This article is an extract from the eBook “21 Secrets to Successful Applications” written by Matt Oliver of Trainee Solicitor Surgery. Get a free copy of the full eBook here.

How to Draft a Letter for Your LPC Supervising Solicitor

This article has been written by Justin from LawTeacher helping law students with their law essays since 2003.

Drafting a legal letter is not something that should be undertaken lightly, or on the spur of the moment. It is important to remember that legal documents, including letters drafted for a supervising solicitor may, in time, become part of the legal process and may even be read out in court, if the information contained within the letter is pertinent to the case. There are several factors to consider when beginning to draft a letter:


What purpose will this letter serve? There are generally three categories into which legal letters can fall; information, guidance or request. Consider the purpose of the letter and once you pin down why the letter needs to written that will give invaluable assistance in the wording of the document.


Who will be reading the letter? The letter will need to be handled very differently depending on whether it is going to be read by a judge or other solicitors who will have a thorough understanding of legal terms and nuances, or if it is going to be pored over by a layperson with little or no legal training. The target audience of the letter must be considered so that the wording can be adjusted accordingly.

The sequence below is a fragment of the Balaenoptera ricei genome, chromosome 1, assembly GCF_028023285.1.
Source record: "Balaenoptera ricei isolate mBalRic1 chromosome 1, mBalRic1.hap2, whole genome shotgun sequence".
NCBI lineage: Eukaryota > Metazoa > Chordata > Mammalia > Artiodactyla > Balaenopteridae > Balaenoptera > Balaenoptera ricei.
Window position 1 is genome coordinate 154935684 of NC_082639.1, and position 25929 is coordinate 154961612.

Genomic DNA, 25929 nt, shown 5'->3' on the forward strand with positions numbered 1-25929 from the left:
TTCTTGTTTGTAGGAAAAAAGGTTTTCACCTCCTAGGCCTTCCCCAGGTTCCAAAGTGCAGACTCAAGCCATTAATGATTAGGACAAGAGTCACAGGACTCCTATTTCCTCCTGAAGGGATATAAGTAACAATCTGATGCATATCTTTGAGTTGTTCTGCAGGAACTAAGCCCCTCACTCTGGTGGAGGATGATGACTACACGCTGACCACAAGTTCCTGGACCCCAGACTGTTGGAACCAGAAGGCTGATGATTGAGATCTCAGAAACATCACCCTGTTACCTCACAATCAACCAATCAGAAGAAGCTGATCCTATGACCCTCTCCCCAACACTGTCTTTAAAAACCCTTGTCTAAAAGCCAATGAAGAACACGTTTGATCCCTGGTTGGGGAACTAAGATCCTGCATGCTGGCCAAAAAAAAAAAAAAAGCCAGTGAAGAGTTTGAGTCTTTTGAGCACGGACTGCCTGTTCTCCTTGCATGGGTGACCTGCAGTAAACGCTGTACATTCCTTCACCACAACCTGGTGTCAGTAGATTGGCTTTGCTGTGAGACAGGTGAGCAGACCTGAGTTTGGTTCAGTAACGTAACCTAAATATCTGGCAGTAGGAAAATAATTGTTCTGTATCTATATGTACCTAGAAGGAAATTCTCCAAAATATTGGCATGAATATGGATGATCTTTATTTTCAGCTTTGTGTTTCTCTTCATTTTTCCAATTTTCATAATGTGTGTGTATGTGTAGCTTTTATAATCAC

Legal letters can be read by frantically busy lawyers who have little time to read through a confusingly worded document; they may discard the letter, or put it to one side for later, which may have a negative impact on the case at hand. On the other hand, legal letters are often sent to plaintiffs or defendants, people who may be very worried by the legal bother they find themselves in, and who may not have a clear-cut understanding of legal definitions and terms. To avoid any confusion, a legal letter should follow a clear structure; an opening paragraph that summarises the details of the case, followed by a second paragraph indicating the action taken, or needing to be taken, along with any guidance that may be felt necessary to pass along. A concluding paragraph should indicate any other information and possibly repeat a call to action with a dead line or time limit. When ending a letter to a known and named person, ‘Mrs A Smith’ for example, the end salutation should be ‘Yours Sincerely’; while a letter addressed to an unknown or unnamed person, that is ‘Dear Sir or Madam’, would end with ‘Yours Faithfully.’